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No.9 ,Culture  Dec 09, 2011

JAPANESE WINES YOU SHOULD TRY

In the last ten years, Japanese wine has improved significantly in quality and offers a greater selection in terms of price and variety. Instead of, “Maybe I’ll give Japanese wine a try for a change,” you can now say, “Tonight we’re having Hamburg steak, so let’s go with a Nagano Merlot” or “The Kellner will go with this Chinese cabbage and pork nabe,” and color your daily meal solely with Japanese wine.

Selection has spread most notably for wine in the 1,000-yen range, and I have many to recommend. There are also excellent wines in the 2,000- and 3,000-yen range, and some in this price range have competed against foreign wines of the same grape variety in international wine competitions and won medals.

When you drink Japanese wine, take your time tasting it and imagine the land the grape was grown on and the people who made it. In each wine you will feel the characteristics of this land and the passion of the winemakers.

1,000-yen range

1,000 yen range of Japanese wines

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Wine made of Japanese Koshu grapes is delicate, and used to have a poor reputation for lacking character and having a thin flavor, but it has recently transformed itself into a wine with sufficient taste for casual drinking, perfect for daily meals. My choice bottle here is the Clareza from Katsunuma Winery. Its mellow, dry flavor with hints of citrus, white peach and pear elevates the dashi tastes of Japanese food and enhances the meal. You can expect similar experiences from the Rubaiyat from Marufuji Winery, Haramo Wine, and Koshu Sur Lie of Soryu Wine. For those seeking a Koshu with richer flavor, I recommend barrel-aged Koshu wines from Katsunuma Winery and Suntory’s Tomi no Oka Winery.

Kellner is a grape variety hybridized in Germany, yet it favors the Hokkaido climate and produces wine with lychee and apricot aromas and a pleasantly crisp acidity. Among them, Hokkaido Wine’s Hokkaido Kellner offers a pleasantly pure fruit taste that goes well with yosenabe and other nabe styles, and even with spicy food, and performs extraordinarily well for its price. Be sure not to miss this one. I equally recommend the Kellner from Sapporo Wine.

The Kamiwada Pinot Blanc from Takahata Wine of Yamagata Prefecture is an exceptional wine with refreshing flavors of green apple and kabosu (Japanese citrus lemon), and offers a mineral flavor and pure acidity. It is served in Japanese restaurants and in French bistros. The Zao Star White (Dry) from Takeda Winery, also in Yamagata, has the fresh aroma of Delaware grapes and offers dryness and refreshing fruitiness for continued enjoyment.

Many wines made of Muscat Bailey A grapes, which are used most widely in production among all red wine varieties in Japan, are simple, yet the one that gives them a stylish and light finish and garners high acclaim from wine lovers is the Chanter Y-A Muscat Bailey A Plus from Diamond Winery. It goes well chilled with yakitori and yakiniku. Mercian’s Chateau Mercian Ensemble Aiakane is well balanced with a good level of spiciness within its red fruit flavor, and suits a wide range of food, from saba no misoni (mackerel simmered in miso) to steak. You will be able to see the true talents of Mercian, which has led Japan’s wine production for so long.

Merlot is a Bordeaux grape that has had a great deal of success in Japan, and while Izutsu Wine excels in rich Merlots, its NAC Merlot made without barrels offers straight-out fruitiness and herb flavors, and is a great buy for the money.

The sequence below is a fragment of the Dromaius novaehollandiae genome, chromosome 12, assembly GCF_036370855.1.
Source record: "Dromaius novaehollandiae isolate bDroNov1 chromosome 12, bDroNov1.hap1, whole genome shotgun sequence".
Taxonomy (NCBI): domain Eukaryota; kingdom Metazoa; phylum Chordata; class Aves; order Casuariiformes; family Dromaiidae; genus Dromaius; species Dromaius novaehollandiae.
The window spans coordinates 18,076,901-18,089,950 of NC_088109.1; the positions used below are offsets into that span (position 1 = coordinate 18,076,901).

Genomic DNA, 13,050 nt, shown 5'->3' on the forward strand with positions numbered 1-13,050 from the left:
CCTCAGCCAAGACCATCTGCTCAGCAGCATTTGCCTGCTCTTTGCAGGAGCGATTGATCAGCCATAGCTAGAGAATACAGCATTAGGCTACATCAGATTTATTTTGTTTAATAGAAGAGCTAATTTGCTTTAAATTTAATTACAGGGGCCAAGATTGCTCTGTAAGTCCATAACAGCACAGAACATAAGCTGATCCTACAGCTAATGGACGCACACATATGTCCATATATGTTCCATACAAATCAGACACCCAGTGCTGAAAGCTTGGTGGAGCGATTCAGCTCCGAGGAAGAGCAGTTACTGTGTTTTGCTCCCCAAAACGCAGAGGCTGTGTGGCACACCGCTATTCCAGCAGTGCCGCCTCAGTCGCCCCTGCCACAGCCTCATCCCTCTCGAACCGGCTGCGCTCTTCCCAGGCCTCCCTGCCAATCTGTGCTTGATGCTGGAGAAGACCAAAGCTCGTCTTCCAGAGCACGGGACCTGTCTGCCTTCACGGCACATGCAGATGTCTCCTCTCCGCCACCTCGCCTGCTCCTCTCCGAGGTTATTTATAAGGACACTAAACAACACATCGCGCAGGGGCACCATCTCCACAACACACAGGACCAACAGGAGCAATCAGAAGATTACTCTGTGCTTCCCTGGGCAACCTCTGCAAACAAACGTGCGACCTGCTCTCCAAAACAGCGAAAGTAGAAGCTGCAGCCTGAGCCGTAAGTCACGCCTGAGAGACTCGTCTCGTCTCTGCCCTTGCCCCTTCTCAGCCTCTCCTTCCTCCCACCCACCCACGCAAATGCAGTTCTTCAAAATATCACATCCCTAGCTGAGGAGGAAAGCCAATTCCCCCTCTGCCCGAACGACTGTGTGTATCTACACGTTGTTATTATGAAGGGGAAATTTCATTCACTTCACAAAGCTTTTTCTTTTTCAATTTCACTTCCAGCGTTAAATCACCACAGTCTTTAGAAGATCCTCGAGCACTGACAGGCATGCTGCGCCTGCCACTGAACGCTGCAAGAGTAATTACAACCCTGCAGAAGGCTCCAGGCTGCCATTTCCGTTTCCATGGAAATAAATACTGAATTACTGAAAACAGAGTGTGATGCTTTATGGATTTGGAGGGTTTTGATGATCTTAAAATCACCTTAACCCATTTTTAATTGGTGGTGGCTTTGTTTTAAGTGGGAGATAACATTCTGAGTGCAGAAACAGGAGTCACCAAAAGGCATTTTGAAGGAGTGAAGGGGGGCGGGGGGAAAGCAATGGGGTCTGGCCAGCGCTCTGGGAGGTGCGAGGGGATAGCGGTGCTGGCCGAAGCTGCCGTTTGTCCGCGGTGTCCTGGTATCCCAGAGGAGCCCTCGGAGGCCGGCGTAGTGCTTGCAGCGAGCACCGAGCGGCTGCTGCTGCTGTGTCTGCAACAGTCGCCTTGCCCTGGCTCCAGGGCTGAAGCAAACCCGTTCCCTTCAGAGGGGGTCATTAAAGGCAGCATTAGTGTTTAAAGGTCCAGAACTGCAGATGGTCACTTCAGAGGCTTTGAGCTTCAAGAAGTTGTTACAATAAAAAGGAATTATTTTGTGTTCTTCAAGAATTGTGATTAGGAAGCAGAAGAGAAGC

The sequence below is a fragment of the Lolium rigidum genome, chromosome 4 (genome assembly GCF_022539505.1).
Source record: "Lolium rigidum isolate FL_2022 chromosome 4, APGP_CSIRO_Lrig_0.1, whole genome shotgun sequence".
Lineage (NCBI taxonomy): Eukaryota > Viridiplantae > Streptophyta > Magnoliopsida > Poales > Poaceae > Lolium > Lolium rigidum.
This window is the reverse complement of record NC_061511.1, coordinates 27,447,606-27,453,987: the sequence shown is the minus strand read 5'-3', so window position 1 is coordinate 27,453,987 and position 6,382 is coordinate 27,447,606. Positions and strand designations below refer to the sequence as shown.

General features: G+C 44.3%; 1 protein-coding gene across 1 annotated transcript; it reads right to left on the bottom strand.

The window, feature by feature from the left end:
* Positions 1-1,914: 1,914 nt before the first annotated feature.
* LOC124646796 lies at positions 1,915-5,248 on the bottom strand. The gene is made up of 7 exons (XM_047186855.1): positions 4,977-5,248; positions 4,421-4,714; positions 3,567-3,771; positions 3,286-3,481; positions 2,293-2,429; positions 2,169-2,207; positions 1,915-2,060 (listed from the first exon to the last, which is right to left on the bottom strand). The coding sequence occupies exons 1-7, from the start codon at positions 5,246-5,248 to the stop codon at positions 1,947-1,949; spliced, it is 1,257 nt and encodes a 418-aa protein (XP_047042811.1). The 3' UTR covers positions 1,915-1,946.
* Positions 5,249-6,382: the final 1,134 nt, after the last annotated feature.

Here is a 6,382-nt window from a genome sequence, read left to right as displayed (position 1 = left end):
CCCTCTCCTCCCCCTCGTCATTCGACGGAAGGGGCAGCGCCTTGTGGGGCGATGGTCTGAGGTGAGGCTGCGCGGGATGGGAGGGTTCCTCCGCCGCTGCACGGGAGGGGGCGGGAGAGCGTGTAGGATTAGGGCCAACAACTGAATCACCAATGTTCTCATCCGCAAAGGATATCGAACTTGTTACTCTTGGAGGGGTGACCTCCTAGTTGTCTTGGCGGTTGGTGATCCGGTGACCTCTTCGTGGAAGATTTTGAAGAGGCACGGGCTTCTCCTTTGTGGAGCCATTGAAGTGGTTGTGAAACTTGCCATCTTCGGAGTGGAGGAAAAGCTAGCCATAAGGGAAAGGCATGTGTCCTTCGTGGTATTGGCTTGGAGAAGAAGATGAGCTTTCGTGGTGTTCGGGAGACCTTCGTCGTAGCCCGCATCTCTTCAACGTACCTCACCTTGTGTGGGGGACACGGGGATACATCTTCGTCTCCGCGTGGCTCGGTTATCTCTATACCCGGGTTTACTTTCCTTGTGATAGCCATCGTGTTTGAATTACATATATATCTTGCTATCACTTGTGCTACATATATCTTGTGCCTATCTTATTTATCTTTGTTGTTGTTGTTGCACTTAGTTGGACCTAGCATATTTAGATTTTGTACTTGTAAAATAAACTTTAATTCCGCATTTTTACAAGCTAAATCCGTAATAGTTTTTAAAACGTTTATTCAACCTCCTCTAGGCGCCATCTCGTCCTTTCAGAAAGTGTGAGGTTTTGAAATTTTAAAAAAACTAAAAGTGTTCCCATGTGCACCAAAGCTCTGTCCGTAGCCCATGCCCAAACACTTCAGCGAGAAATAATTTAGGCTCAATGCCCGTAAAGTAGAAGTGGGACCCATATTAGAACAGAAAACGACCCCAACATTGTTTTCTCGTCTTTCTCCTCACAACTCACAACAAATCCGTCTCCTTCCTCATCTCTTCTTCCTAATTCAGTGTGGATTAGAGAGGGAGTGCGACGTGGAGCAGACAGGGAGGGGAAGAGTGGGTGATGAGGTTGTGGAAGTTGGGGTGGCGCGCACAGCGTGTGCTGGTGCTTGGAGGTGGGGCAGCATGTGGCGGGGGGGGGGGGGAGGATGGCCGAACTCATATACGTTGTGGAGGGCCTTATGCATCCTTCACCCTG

2,000-yen range

2,000 yen range of Japanese wines

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In the 2,000-yen range, I start with Chardonnay. For those looking for elegance, try Grace Winery’s Serena Estate (grown in its own vineyards). Made in a relatively cool climate at the foot of Mount Kayagatake, it offers the sophisticated taste of vibrant citrus flavors. If you seek a richer taste, go for the Tsuno Chardonnay Estate, which has a tropical flavor, produced under the sun of southern Miyazaki.

We can now find satisfying sparkling wines made with Koshu and Chardonnay grapes. My recommendation is the Petillant from Lumiere. This is a semi-sparkling wine that contains sediment, which gives the wine greater flavor and a slight astringency, and offers a satisfying experience. This wine is coming popular and its producers have increased production each year since its release in 2007. Mercian’s Katsunuma no Awa and Takahata Wine’s Sparkling Chardonnay are also worth a try.

If you are going with a red, try the Rubaiyat Rouge Barrel-stored, made at the prestigious Marufuji Winery in Katsunuma. At this price, you get the chance to enjoy the aged and complex flavors reflecting maturity, and you will be able to see why wine lovers speak highly of this winery. In a different vein, a wine I recommend that has fresh fruit flavors and sufficient astringency and that I suggest you try with unagi kabayaki (grilled eel) and sukiyaki is Coco Farm & Winery’s Kaze no Rouge. Its base is Hokkaido-grown Zweigeltrebe grapes, a variety not commonly known, but it offers an excellent balance of light acidity and astringency, is not too heavy and in my opinion should be more frequently seen on Japanese dinner tables. I also recommend Hokkaido Wine’s Zweigeltrebe.

3,000-yen range

3,000 yen range of Japanese wines

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Recommendation List of Japanese Wine ‘Selected 15’

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Translated from “Gensen! Nonde mitai Nihon wain (Preme selection! Japanese wines you should try),” Shukan Ekonomisto, November 22, 2011, pp. 88-89. (Courtesy of Mainichi Shimbunsha)

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